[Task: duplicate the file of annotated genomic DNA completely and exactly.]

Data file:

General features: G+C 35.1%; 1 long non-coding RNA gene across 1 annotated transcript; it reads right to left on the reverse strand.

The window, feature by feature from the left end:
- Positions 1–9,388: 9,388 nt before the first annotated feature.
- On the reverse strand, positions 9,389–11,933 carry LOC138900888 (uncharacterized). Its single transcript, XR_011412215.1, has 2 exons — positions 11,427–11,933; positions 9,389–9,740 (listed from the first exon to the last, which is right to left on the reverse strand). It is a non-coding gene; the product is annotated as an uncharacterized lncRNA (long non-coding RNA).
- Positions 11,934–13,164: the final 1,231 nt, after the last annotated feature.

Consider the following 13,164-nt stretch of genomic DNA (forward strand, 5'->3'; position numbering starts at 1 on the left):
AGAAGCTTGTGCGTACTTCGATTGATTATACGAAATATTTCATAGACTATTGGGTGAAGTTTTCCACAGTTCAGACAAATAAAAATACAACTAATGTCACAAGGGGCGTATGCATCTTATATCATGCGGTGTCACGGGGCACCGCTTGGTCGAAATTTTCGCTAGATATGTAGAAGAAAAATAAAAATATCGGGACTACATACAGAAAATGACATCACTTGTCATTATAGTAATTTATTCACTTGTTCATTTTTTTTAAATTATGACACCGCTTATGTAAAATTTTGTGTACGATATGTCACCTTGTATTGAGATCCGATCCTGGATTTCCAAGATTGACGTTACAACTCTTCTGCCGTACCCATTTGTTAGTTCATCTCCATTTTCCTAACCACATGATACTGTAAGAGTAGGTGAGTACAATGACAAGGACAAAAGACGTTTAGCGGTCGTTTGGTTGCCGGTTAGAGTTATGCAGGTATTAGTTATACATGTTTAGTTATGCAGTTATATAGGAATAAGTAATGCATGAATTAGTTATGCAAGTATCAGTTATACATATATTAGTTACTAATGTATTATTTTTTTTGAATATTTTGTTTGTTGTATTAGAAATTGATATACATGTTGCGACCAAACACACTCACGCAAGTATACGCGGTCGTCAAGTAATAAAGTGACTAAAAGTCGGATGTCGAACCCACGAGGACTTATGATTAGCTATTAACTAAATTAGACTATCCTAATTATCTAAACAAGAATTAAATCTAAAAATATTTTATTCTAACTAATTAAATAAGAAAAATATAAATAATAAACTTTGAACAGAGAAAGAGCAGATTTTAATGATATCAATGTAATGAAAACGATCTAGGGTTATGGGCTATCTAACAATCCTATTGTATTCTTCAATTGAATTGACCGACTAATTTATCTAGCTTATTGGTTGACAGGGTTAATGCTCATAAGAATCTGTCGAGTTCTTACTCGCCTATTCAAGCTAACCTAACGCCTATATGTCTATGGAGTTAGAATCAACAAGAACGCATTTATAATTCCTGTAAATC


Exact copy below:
General features: G+C 35.1%; 1 long non-coding RNA gene across 1 annotated transcript; it reads right to left on the reverse strand.

The window, feature by feature from the left end:
- Positions 1–9,388: 9,388 nt before the first annotated feature.
- On the reverse strand, positions 9,389–11,933 carry LOC138900888 (uncharacterized). Its single transcript, XR_011412215.1, has 2 exons — positions 11,427–11,933; positions 9,389–9,740 (listed from the first exon to the last, which is right to left on the reverse strand). It is a non-coding gene; the product is annotated as an uncharacterized lncRNA (long non-coding RNA).
- Positions 11,934–13,164: the final 1,231 nt, after the last annotated feature.

Consider the following 13,164-nt stretch of genomic DNA (forward strand, 5'->3'; position numbering starts at 1 on the left):
AGAAGCTTGTGCGTACTTCGATTGATTATACGAAATATTTCATAGACTATTGGGTGAAGTTTTCCACAGTTCAGACAAATAAAAATACAACTAATGTCACAAGGGGCGTATGCATCTTATATCATGCGGTGTCACGGGGCACCGCTTGGTCGAAATTTTCGCTAGATATGTAGAAGAAAAATAAAAATATCGGGACTACATACAGAAAATGACATCACTTGTCATTATAGTAATTTATTCACTTGTTCATTTTTTTTAAATTATGACACCGCTTATGTAAAATTTTGTGTACGATATGTCACCTTGTATTGAGATCCGATCCTGGATTTCCAAGATTGACGTTACAACTCTTCTGCCGTACCCATTTGTTAGTTCATCTCCATTTTCCTAACCACATGATACTGTAAGAGTAGGTGAGTACAATGACAAGGACAAAAGACGTTTAGCGGTCGTTTGGTTGCCGGTTAGAGTTATGCAGGTATTAGTTATACATGTTTAGTTATGCAGTTATATAGGAATAAGTAATGCATGAATTAGTTATGCAAGTATCAGTTATACATATATTAGTTACTAATGTATTATTTTTTTTGAATATTTTGTTTGTTGTATTAGAAATTGATATACATGTTGCGACCAAACACACTCACGCAAGTATACGCGGTCGTCAAGTAATAAAGTGACTAAAAGTCGGATGTCGAACCCACGAGGACTTATGATTAGCTATTAACTAAATTAGACTATCCTAATTATCTAAACAAGAATTAAATCTAAAAATATTTTATTCTAACTAATTAAATAAGAAAAATATAAATAATAAACTTTGAACAGAGAAAGAGCAGATTTTAATGATATCAATGTAATGAAAACGATCTAGGGTTATGGGCTATCTAACAATCCTATTGTATTCTTCAATTGAATTGACCGACTAATTTATCTAGCTTATTGGTTGACAGGGTTAATGCTCATAAGAATCTGTCGAGTTCTTACTCGCCTATTCAAGCTAACCTAACGCCTATATGTCTATGGAGTTAGAATCAACAAGAACGCATTTATAATTCCTGTAAATC